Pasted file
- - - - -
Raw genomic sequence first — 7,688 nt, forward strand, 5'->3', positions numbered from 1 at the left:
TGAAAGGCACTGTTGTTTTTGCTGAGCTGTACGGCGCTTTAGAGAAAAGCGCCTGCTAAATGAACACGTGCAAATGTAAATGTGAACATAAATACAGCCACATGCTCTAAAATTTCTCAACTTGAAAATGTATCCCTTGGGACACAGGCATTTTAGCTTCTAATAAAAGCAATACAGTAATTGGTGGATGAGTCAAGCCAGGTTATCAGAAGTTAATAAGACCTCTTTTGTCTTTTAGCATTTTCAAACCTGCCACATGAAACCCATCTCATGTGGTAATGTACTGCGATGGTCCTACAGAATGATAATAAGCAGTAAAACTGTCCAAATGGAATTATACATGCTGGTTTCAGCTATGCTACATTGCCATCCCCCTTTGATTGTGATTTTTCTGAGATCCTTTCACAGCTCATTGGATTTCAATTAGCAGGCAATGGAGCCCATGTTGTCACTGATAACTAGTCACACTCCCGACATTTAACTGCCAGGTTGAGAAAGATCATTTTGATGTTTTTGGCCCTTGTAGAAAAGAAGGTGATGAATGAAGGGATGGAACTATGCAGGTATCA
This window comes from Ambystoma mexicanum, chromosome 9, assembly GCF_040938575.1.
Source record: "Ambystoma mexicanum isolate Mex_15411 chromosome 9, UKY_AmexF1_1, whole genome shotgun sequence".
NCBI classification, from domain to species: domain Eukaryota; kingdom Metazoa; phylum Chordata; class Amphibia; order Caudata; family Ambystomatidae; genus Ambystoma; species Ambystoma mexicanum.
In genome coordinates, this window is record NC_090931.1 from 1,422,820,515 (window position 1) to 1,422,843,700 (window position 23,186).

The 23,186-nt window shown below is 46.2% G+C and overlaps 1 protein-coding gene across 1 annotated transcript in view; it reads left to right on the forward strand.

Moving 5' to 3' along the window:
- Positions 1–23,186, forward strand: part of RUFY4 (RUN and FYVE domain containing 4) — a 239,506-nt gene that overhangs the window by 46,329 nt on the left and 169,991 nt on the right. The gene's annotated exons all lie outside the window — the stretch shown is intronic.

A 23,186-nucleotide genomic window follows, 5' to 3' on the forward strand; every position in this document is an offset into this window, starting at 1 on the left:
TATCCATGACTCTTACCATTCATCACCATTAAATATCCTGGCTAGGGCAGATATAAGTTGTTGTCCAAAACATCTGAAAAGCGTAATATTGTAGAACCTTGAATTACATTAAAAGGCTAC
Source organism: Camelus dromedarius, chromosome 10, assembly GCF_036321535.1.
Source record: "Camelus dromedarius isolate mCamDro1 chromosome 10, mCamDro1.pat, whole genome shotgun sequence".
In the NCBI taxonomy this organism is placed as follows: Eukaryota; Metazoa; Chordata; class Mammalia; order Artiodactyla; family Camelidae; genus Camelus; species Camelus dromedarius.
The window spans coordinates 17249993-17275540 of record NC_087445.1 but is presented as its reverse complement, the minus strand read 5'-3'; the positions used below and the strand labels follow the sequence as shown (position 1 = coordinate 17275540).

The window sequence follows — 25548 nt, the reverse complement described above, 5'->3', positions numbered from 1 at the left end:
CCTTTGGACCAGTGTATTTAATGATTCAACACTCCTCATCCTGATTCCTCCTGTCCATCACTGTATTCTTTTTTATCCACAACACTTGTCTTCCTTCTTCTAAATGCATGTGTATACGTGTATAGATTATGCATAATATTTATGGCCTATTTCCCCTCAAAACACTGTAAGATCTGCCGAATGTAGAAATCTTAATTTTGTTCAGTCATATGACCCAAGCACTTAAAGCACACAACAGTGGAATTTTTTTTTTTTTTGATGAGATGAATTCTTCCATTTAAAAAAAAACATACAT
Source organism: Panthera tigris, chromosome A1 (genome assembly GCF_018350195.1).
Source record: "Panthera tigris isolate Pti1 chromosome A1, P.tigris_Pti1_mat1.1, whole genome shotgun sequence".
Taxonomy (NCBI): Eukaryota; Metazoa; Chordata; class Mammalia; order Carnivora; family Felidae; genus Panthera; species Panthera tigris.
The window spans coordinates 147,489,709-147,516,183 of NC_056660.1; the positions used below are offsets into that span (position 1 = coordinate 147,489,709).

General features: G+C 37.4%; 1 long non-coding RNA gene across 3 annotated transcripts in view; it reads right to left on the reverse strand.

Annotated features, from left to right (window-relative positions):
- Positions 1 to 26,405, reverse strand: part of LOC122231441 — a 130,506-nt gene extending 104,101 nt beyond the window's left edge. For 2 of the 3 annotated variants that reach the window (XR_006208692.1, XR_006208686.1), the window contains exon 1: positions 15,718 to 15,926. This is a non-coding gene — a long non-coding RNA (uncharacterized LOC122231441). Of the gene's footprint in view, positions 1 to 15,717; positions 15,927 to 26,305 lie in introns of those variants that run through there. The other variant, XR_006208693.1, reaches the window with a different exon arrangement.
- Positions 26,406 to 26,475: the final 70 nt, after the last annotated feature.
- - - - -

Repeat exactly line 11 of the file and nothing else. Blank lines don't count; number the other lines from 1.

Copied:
TATCCATGACTCTTACCATTCATCACCATTAAATATCCTGGCTAGGGCAGATATAAGTTGTTGTCCAAAACATCTGAAAAGCGTAATATTGTAGAACCTTGAATTACATTAAAAGGCTAC